Mathematics Stack Exchange is a question and answer site for people studying math at any level and professionals in related fields. It's 100% free, no registration required.

Sign up
Here's how it works:
  1. Anybody can ask a question
  2. Anybody can answer
  3. The best answers are voted up and rise to the top

Let $\bar{\mathbb{Q}}$ be a (fixed) algebraic closure of $\mathbb{Q}$ and $\tau\in\bar{\mathbb{Q}},\tau\notin\mathbb{Q}.$ Let $E$ be a subfield of $\bar{\mathbb{Q}}$ maximal with respect to the condition $\tau\notin E.$ Show that every finite dimensional extension of $E$ is cyclic.

Let $K = \bar{\mathbb{Q}}$.
Since $\tau \notin E$ we can define $E=\left\{ \tau\in K \vert\alpha\left(\tau\right)\neq\tau\,\,\forall\:\alpha\in H\right\} $ be the fixed field of $H,$ a minimal closed subgroup of $\mathrm{Aut}(K/\mathbb{Q})$.

But then, such a subgroup would be generated by a single element. So $H$ is cyclic. Thus $\mathrm{Aut}(K/E)$ is a cyclic extension. Hence every finite extension, say, $M$ of $E$ is cyclic.

I am not really convinced by my argument. Hints and suggestions are very much welcomed. Thanks.

share|cite|improve this question
I can't make any sense of your solution. Firstly, $E$ is given to you, you can't just define it to be something. And anyway, your definition doesn't make any sense, with all those undefined $\sigma$ and unused $\alpha$. What you wanted to say is something like let $H=\text{Aut}(K/E)$. But after that you just jump to the conclusion that you are asked to prove with no justification. So I am not convinced by your argument either. – Alex B. Apr 16 '11 at 8:42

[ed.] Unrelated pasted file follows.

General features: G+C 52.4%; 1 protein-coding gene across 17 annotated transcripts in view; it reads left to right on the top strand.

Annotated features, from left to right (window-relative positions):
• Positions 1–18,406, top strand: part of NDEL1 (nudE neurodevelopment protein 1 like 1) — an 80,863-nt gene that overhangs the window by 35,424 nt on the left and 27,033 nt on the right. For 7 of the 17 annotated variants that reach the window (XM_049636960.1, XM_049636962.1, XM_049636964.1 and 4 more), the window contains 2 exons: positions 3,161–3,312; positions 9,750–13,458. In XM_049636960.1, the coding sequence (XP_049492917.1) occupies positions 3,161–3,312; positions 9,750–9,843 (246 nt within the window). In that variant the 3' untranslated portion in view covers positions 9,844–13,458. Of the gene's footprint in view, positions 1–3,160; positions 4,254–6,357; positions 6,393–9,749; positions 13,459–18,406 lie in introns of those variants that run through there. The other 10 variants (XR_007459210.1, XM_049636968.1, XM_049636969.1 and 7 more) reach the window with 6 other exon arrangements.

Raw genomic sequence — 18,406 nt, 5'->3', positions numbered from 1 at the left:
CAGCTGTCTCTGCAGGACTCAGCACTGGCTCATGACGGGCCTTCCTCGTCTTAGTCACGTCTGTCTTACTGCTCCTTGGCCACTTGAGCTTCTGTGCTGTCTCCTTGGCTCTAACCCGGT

@Alex: sorry about the $\sigma$. Can you at least give me a hint. – Nana Apr 16 '11 at 12:45
up vote 3 down vote accepted

If $K\supset E$ is a finite extension and $K\neq E$ then $K\supset E(\tau)$. If $K\supset E$ is normal with Galois group $G$ and the group fixing $E(\tau)$ is $H\subset G$ then (by Galois correspondence) any proper subgroup of $G$ has to be contained in $H$, since for any $K\supset L\supset E$, $L\neq E$, we have $L\supset E(\tau)$. Therefore, if $g\in G$, $g\notin H$, then the cyclic subgroup generated by $g$ must be $G$, i.e. $G$ is cyclic. Hence also any $L\supset E$ with $K\supset L\supset E$ is cyclic.

share|cite|improve this answer
@User8268: Thanks very much for your answer. Can you please tell me what's wrong with my attempt. Thanks. – Nana Apr 17 '11 at 1:47
@Nana: Your attempt is nonsensical. The way to problem is set up, you cannot decide what $E$ is, so just saying "...define $E=$..." means you are already on the wrong part. Your definition makes use of $\tau$ as a free variable, which makes it at best confusing (given that $\tau$ is given and fixed). And if you meant to say that $E$ happens to be equal to what you give, you need to prove it, especially given that your definition seems to depend on the choice of $H$. – Arturo Magidin Apr 17 '11 at 2:27
@Arturo:Thanks. What I meant was since $E$ was given to be maximal, it could be defined that way...I guess I was wrong then. – Nana Apr 17 '11 at 13:27
@Nana: Whether or not it can be defined this way is something to be established. Note that you do not know whether there is a unique E with this property, so you certainly do not know that any $H$ as described will necessarily yield the E you happen to be looking at. (In fact, I'm pretty sure $E$ is not unique, so it would certainly not be equal to the field you described for any choice of $H$). – Arturo Magidin Apr 17 '11 at 13:56
@Arturo: Thanks once again. – Nana Apr 17 '11 at 14:51

Your Answer


By posting your answer, you agree to the privacy policy and terms of service.

Not the answer you're looking for? Browse other questions tagged or ask your own question.